WASHINGTON (Reuters) – Former Maryland Governor Larry Hogan said on Sunday he will not seek the 2024 Republican U.S. presidential nomination, aiming to avoid inadvertently boosting Donald Trump’s chances by creating a “multicar pileup” crowded field of candidates beneficial to the former president’s candidacy.
Hogan, who served eight years as Maryland governor ending in January, is considered a moderate in a party that has moved rightward.
Trump won his party’s 2016 nomination after facing off against 16 other Republican candidates. In that large field, various candidates split the anti-Trump vote in the state-by-state battle for the nomination, allowing him to prevail in a battle of attrition. Trump went on to defeat Democrat Hillary Clinton, but lost his 2020 re-election bid to Democrat Joe Biden, who is expected to run again in 2024.
“To once again be a successful governing party, we must move on from Mr. Trump,” Hogan wrote in a New York Times opinion piece published on Sunday. “The stakes are too high for me to risk being part of another multicar pileup that could potentially help Mr. Trump recapture the nomination.”
Trump announced his 2024 candidacy in November. He has one major opponent announced for the Republican nomination – former South Carolina Governor Nikki Haley – though activist investor Vivek Ramaswamy also has entered the race.
Florida Governor Ron DeSantis, former Vice President Mike Pence and former Secretary of State Mike Pompeo are among those considering challenging Trump for the nomination.
(Reporting by Arshad Mohammed; Editing by Will Dunham)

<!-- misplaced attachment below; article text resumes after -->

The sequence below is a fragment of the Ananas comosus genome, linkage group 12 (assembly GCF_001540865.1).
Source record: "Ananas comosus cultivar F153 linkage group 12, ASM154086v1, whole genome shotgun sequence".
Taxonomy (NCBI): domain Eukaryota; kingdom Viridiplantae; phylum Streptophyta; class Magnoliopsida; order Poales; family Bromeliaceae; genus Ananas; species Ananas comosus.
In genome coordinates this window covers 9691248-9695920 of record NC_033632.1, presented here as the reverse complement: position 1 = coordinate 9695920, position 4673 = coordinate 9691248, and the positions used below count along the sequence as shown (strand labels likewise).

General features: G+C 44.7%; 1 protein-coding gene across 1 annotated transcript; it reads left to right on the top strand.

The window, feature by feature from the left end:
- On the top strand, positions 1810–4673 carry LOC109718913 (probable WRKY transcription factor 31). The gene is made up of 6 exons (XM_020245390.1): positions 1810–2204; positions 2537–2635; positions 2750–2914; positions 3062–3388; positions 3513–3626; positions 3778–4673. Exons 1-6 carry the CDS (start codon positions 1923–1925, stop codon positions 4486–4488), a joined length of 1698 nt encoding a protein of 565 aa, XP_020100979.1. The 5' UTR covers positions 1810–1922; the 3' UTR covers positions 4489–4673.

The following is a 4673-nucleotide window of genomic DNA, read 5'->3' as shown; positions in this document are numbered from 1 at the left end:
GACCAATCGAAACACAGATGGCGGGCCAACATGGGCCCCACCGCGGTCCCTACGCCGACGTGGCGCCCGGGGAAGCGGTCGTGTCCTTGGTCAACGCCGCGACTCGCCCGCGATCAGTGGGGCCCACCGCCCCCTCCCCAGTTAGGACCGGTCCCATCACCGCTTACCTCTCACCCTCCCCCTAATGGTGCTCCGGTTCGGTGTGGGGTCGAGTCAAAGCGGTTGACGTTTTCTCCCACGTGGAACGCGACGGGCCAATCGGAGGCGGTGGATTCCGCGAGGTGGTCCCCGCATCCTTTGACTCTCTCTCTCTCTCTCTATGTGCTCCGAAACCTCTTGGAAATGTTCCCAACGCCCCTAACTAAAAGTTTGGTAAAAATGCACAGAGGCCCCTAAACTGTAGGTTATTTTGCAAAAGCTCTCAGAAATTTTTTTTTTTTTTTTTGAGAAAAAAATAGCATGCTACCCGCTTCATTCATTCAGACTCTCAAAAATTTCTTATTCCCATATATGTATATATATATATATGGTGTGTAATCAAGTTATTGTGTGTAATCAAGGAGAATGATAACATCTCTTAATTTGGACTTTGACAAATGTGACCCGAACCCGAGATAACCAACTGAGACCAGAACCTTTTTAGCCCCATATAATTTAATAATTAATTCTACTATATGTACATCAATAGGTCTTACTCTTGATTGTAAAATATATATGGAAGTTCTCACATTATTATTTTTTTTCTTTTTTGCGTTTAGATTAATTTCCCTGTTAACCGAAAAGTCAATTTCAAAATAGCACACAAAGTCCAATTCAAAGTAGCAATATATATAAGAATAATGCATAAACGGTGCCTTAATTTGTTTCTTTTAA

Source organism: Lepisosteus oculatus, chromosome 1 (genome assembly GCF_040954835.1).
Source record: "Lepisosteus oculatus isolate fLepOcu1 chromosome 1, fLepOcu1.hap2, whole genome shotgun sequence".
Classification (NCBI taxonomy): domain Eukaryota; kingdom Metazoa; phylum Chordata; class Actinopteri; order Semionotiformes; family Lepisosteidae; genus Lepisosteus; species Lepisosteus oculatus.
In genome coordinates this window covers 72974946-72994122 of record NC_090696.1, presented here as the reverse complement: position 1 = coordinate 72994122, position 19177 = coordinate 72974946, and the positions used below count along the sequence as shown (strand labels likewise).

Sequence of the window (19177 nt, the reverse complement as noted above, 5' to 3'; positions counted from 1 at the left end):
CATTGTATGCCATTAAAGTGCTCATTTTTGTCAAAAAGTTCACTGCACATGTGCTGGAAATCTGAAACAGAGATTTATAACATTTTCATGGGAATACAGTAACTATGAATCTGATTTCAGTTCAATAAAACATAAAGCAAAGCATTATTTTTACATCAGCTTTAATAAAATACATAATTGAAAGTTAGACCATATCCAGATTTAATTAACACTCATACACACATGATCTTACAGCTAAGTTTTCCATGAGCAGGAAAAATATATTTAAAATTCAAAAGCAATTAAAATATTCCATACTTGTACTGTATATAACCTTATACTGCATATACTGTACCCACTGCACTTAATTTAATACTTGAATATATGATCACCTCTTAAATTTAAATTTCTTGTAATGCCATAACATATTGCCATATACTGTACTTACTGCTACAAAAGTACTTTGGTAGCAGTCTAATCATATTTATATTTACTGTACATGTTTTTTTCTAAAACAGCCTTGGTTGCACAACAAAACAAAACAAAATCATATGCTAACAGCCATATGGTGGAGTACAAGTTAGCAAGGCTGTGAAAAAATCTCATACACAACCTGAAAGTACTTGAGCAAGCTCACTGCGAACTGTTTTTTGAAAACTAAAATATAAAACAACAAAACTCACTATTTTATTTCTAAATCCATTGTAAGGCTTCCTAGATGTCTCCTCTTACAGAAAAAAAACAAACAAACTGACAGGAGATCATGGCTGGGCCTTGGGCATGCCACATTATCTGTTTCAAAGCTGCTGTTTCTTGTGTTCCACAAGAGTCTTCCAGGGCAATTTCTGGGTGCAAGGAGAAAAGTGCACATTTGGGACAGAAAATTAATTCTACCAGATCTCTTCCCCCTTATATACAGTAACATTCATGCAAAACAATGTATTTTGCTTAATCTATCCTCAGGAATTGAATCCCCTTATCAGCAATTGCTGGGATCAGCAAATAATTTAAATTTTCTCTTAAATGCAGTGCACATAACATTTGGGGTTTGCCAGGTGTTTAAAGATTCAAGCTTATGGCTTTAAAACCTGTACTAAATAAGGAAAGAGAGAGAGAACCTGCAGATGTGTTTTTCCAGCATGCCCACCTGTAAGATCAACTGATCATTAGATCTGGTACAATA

On Tuesday, former two-term Maryland Gov. Martin O’Malley announced his decision not to pursue a campaign for the United States presidency in the 2016 election.
In a statement sent to the press, O’Malley said, “I intend to also stand behind the Democratic nominee– whomever that may be, and work hard that he or she is successful in the election.”
The Democrat, who served as both governor and mayor of Baltimore, had been courting key party activists and building a platform, making trips to the key states of Iowa and New Hampshire in recent months, in the hopes of preparing for a competitive run.
Despite his competitive governmental experience, which included successes in areas such as immigration and gun control, the Democratic field is proving to be a crowded one, with many polls showing front-running candidate Hillary Rodham Clinton far ahead of potential challengers.
In a statement following the official announcement, Rep. Chris Van Hollen, who served in the Maryland legislature with O’Malley, praised his former counterpart’s values.
“I have worked with Martin O’Malley for more than 20 years and have seen firsthand his commitment to strengthening the middle class and advancing progressive values,” he said.
O’Malley is currently serving as a professor of practice at the University of Maryland’s School of Public Policy, where he delivers lectures on government and public service. He will hold his first class there on October 5.